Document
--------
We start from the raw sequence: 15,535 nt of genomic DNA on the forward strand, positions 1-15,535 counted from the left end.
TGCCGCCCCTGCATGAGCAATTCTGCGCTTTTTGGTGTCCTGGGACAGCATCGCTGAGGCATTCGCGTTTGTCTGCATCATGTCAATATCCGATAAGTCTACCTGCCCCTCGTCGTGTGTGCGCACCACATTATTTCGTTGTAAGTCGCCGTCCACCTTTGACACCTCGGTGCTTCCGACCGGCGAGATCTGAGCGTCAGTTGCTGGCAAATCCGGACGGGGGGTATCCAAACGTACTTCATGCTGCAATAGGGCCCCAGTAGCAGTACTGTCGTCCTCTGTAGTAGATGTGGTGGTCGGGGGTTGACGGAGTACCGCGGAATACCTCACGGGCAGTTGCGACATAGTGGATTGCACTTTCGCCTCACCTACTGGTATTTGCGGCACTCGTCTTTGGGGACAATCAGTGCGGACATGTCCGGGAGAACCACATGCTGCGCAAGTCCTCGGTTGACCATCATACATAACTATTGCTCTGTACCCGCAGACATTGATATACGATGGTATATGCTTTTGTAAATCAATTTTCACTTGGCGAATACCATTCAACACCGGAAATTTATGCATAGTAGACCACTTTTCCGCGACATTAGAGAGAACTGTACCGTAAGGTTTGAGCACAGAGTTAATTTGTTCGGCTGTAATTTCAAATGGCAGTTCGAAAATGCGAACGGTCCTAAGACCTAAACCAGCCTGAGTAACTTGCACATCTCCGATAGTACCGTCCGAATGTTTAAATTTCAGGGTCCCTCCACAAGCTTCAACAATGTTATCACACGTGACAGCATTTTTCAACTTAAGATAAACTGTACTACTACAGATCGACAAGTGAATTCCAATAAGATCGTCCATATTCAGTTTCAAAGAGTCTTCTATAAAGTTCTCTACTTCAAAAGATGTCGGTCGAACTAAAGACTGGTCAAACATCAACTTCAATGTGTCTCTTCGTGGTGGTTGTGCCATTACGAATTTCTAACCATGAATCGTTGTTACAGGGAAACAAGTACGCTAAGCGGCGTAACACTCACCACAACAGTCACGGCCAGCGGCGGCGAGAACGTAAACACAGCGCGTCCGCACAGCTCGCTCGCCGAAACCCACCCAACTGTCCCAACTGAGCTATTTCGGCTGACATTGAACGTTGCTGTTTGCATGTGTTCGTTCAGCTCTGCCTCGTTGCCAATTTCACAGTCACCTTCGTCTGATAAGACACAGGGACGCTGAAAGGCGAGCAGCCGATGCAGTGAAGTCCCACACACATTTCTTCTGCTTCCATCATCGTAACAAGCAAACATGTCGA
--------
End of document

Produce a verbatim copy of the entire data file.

We start from the raw sequence: 15,535 nt of genomic DNA on the forward strand, positions 1-15,535 counted from the left end.
TGCCGCCCCTGCATGAGCAATTCTGCGCTTTTTGGTGTCCTGGGACAGCATCGCTGAGGCATTCGCGTTTGTCTGCATCATGTCAATATCCGATAAGTCTACCTGCCCCTCGTCGTGTGTGCGCACCACATTATTTCGTTGTAAGTCGCCGTCCACCTTTGACACCTCGGTGCTTCCGACCGGCGAGATCTGAGCGTCAGTTGCTGGCAAATCCGGACGGGGGGTATCCAAACGTACTTCATGCTGCAATAGGGCCCCAGTAGCAGTACTGTCGTCCTCTGTAGTAGATGTGGTGGTCGGGGGTTGACGGAGTACCGCGGAATACCTCACGGGCAGTTGCGACATAGTGGATTGCACTTTCGCCTCACCTACTGGTATTTGCGGCACTCGTCTTTGGGGACAATCAGTGCGGACATGTCCGGGAGAACCACATGCTGCGCAAGTCCTCGGTTGACCATCATACATAACTATTGCTCTGTACCCGCAGACATTGATATACGATGGTATATGCTTTTGTAAATCAATTTTCACTTGGCGAATACCATTCAACACCGGAAATTTATGCATAGTAGACCACTTTTCCGCGACATTAGAGAGAACTGTACCGTAAGGTTTGAGCACAGAGTTAATTTGTTCGGCTGTAATTTCAAATGGCAGTTCGAAAATGCGAACGGTCCTAAGACCTAAACCAGCCTGAGTAACTTGCACATCTCCGATAGTACCGTCCGAATGTTTAAATTTCAGGGTCCCTCCACAAGCTTCAACAATGTTATCACACGTGACAGCATTTTTCAACTTAAGATAAACTGTACTACTACAGATCGACAAGTGAATTCCAATAAGATCGTCCATATTCAGTTTCAAAGAGTCTTCTATAAAGTTCTCTACTTCAAAAGATGTCGGTCGAACTAAAGACTGGTCAAACATCAACTTCAATGTGTCTCTTCGTGGTGGTTGTGCCATTACGAATTTCTAACCATGAATCGTTGTTACAGGGAAACAAGTACGCTAAGCGGCGTAACACTCACCACAACAGTCACGGCCAGCGGCGGCGAGAACGTAAACACAGCGCGTCCGCACAGCTCGCTCGCCGAAACCCACCCAACTGTCCCAACTGAGCTATTTCGGCTGACATTGAACGTTGCTGTTTGCATGTGTTCGTTCAGCTCTGCCTCGTTGCCAATTTCACAGTCACCTTCGTCTGATAAGACACAGGGACGCTGAAAGGCGAGCAGCCGATGCAGTGAAGTCCCACACACATTTCTTCTGCTTCCATCATCGTAACAAGCAAACATGTCGA